• Do it regularly, but don’t let it run your life. You want your podcast (or Facebook Live session, etc.) listeners to make checking out what you do a habit because that helps build your audience, but if breaking news or something in your “real” life prevents you from doing it on a regular schedule, don’t freak out. It happens. But if you set out to do a weekly or bi-weekly podcast and can’t do it, let people know on social media that you’re not doing it that particular day and time but you’ll be back to doing it soon. I set out to post it on the same day of each week by a certain time, which gives me a little bit of flexibility. (If you’re doing it live that’s a little bit tougher.)
  • Also think about doing a “bonus” podcast anytime something big happens on your beat. They don’t just have to be regularly scheduled programming. Sometimes with breaking news there are a lot of loose threads that we can’t get into the stories or a there’s a big-picture perspective that you can give readers/listeners/viewers in the podcast format. Just make sure you tell people about any additional podcasts via social media.
  • Promote it – in print, on social media and when you interact with anyone who might be interested in your topic. It doesn’t do you or the News & Record any good to do a great podcast that no one knows about. You also need to use any podcast or similar things you do as a way to promote stories or features (or other podcasts) that are coming up in print and on our website. If you’re not prepared to do a little shameless self-promotion, you probably shouldn’t be podcasting.
  • Bring your personality to it. You’ve got expertise or you wouldn’t be doing the podcast, but it’s not just for sharing information. It’s about you, too. It’s about building your brand and the News & Record’s brand as a source of information and, yes, even entertainment. As much as that goes against the journalistic credo of not making yourself part of the story, don’t be afraid to be who you are when you’re in front of a microphone or a camera. Podcasting is a lot more interesting when you enjoy doing it and actually look forward to it and when readers (print or web) get to know you a little bit better and build a connection.
  • Be prepared, but be unscripted. I did some early podcasts where I wrote out a lot of what I was going to say and, frankly, those podcasts sucked. What I’ve found is that it’s a lot more interesting for the listener and a lot more fun for me when I have information and even bullet points in front of me but I’m conversational. It’s more natural for everyone involved.
  • Podcasts are better and more fun with a friend. Whether it’s an interview subject or another reporter, a second voice (or face) on your podcasts makes them more lively. Sometimes I start out interviewing a coach or athlete, then when I finish with them I move on to other topics. As I get better at editing, I can do those segments separately, but until now I’ve been doing it as one long take.
  • Plug yourself and the News & Record at the beginning and the end of the podcast (during, too, if it’s not forced). I always mention the print, the website (HSXtra.com, in our case, because it’s the brand) and my Twitter and Facebook accounts at the end. I also plug the other person’s social media if they have it. You never know when somebody listening or watching you can be drawn into other features in print or on the website, and getting your social media accounts out there obviously helps with follows and likes.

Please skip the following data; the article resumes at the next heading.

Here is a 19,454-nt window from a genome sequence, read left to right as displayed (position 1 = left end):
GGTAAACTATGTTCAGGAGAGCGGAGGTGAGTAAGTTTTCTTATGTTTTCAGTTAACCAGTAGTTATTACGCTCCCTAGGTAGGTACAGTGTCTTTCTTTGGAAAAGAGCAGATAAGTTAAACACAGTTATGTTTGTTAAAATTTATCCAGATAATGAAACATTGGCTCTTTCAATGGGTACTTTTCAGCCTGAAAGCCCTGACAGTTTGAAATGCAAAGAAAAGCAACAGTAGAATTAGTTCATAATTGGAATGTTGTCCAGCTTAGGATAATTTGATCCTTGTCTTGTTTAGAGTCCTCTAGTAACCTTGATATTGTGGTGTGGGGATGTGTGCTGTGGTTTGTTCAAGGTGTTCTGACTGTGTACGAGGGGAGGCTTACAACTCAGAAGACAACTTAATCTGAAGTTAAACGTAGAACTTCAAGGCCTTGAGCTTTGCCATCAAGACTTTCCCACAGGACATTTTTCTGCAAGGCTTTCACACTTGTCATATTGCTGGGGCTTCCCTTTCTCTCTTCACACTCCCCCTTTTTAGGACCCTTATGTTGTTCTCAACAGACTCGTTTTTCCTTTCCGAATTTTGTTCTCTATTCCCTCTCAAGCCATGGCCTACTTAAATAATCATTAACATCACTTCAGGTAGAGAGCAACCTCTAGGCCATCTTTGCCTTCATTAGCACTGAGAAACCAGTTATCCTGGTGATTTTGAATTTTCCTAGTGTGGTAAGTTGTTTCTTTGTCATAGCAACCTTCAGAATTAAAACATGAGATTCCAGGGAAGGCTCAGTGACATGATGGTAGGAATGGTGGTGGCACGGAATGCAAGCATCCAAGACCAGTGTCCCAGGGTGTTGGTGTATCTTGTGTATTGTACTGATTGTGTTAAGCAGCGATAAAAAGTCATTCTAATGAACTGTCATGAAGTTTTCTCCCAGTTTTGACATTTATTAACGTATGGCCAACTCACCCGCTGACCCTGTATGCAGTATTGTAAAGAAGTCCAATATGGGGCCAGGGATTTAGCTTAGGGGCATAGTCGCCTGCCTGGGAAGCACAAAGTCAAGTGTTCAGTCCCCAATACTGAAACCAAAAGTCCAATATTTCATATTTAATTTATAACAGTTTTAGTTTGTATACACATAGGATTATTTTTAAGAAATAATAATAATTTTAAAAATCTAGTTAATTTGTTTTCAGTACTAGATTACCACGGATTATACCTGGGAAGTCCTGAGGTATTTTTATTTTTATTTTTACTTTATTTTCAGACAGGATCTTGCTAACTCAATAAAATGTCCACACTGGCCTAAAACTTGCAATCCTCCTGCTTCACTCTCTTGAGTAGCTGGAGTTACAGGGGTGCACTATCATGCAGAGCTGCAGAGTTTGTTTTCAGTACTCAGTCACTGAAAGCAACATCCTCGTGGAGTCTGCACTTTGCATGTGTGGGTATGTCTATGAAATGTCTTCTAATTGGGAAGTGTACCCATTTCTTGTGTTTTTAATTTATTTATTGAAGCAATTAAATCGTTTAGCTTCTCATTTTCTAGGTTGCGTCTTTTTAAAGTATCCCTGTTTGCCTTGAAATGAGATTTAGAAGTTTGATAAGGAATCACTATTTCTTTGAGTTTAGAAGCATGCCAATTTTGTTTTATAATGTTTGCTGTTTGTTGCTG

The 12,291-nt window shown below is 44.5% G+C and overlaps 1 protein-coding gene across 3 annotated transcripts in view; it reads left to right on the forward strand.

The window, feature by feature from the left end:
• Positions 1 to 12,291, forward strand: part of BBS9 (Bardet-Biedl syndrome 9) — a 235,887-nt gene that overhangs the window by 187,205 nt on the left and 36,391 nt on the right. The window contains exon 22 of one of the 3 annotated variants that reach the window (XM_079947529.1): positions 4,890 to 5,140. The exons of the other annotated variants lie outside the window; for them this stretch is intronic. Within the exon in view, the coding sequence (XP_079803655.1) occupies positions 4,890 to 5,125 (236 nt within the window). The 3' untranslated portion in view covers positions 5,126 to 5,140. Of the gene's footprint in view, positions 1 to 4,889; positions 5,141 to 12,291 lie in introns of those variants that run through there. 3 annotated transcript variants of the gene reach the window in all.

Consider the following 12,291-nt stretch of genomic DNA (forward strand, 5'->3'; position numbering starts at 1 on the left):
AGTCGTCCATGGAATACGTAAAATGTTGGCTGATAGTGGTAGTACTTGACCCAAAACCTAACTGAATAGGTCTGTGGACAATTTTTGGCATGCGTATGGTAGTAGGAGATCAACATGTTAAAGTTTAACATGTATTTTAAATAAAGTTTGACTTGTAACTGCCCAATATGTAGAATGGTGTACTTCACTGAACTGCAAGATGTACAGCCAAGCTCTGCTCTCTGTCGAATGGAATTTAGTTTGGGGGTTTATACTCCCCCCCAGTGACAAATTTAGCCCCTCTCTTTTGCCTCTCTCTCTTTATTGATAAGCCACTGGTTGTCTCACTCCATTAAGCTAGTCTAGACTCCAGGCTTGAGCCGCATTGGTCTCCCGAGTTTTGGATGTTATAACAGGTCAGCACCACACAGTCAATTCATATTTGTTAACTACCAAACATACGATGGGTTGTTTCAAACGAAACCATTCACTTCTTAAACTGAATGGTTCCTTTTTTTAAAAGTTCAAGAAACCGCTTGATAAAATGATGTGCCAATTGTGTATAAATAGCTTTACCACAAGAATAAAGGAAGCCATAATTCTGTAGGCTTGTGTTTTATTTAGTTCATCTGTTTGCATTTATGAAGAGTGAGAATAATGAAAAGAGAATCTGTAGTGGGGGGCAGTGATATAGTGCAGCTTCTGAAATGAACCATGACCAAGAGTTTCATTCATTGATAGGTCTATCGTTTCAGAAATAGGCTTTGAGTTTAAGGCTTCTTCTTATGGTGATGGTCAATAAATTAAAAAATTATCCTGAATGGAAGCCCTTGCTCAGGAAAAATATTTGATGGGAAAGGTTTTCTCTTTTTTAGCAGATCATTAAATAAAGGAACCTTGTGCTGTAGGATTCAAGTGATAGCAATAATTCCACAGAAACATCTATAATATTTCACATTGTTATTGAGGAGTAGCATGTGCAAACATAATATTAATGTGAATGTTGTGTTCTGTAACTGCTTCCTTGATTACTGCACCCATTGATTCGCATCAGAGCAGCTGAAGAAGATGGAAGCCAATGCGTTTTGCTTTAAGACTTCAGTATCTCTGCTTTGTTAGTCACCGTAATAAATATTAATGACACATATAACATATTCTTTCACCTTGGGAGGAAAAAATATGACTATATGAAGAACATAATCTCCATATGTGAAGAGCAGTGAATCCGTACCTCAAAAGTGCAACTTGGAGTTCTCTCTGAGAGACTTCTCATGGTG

• Mics and cameras. Spencer can tell you how to record professionally. I’ve been pretty amateurish to this point, but I’m learning from him and I’m getting better. What I’ve already learned is that the best audio is when everyone is in the same room and the mic or cellphone is close by. I’ve done some where the other person or persons were on the phone (either via speakerphone or via the mic I can plug into my cellphone and place in one ear), and while that’s still usable, it’s not nearly as good. For video, the more natural the environment and the more natural you are the better. But the same general rules apply about trying to avoid being near other sources of sound such as air conditioners or even some fluorescent lights. If you think you need equipment that you don’t have, ask around the newsroom first, but don’t be afraid to ask an editor to get you something. The worst that can happen is they say, “No.”
  • Listen to it before you post it. That obviously doesn’t apply to live stuff, but listeners/viewers are a lot more forgiving when you’re live. When you finish recording/editing something that isn’t going out live, try posting it but preview the page before you publish it. Then play it back in the format the listener/viewer will be using. Minor hiccups are OK, but if you get a fact wrong, you need to go back and re-record it or fix it in editing. The same journalistic standards apply to podcasting that apply to print.
  • Learning is a shared experience. Meetings like this one are great, but don’t hesitate to ask your fellow journalists for advice or feedback. If we’re all podcasting (or trying whatever else gives us a way to connect with an audience), we’ll all learn from each other.
  • Try it. If you’ve got an idea for a podcast, do it. If we’re going to grow the digital side of the operation, we all have to be journalistic entrepreneurs. Use your good judgment, but jump in as soon as you can.
Source: Joe Sirera, News & RecordHigh school sports content producer

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